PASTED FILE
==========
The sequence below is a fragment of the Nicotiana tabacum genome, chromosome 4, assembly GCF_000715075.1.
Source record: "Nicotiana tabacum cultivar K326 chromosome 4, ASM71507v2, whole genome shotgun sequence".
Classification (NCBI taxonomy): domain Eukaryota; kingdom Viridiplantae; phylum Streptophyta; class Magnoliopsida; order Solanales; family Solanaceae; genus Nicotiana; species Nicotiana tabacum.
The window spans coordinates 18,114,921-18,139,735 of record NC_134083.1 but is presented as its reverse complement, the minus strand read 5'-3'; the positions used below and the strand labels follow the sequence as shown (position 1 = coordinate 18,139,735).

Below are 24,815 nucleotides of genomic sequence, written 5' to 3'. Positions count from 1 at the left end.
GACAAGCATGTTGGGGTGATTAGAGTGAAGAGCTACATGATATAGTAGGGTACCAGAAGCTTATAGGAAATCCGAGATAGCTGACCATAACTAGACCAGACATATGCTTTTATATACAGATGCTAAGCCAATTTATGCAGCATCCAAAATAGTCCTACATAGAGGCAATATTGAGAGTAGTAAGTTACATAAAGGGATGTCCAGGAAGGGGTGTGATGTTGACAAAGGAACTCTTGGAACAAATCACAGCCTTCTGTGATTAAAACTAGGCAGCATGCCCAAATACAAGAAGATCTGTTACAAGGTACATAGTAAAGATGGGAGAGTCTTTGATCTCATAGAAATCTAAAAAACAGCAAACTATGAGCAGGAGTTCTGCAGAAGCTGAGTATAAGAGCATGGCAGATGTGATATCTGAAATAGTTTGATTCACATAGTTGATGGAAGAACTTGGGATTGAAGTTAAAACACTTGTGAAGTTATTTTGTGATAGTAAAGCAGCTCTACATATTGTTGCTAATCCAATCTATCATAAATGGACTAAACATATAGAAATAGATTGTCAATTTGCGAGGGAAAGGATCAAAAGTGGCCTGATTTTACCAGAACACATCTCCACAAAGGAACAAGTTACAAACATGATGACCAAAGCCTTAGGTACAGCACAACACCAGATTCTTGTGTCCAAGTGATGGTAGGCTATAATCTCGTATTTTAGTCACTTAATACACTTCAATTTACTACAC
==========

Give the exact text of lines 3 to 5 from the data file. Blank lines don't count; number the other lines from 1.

Classification (NCBI taxonomy): domain Eukaryota; kingdom Viridiplantae; phylum Streptophyta; class Magnoliopsida; order Solanales; family Solanaceae; genus Nicotiana; species Nicotiana tabacum.
The window spans coordinates 18,114,921-18,139,735 of record NC_134083.1 but is presented as its reverse complement, the minus strand read 5'-3'; the positions used below and the strand labels follow the sequence as shown (position 1 = coordinate 18,139,735).

Below are 24,815 nucleotides of genomic sequence, written 5' to 3'. Positions count from 1 at the left end.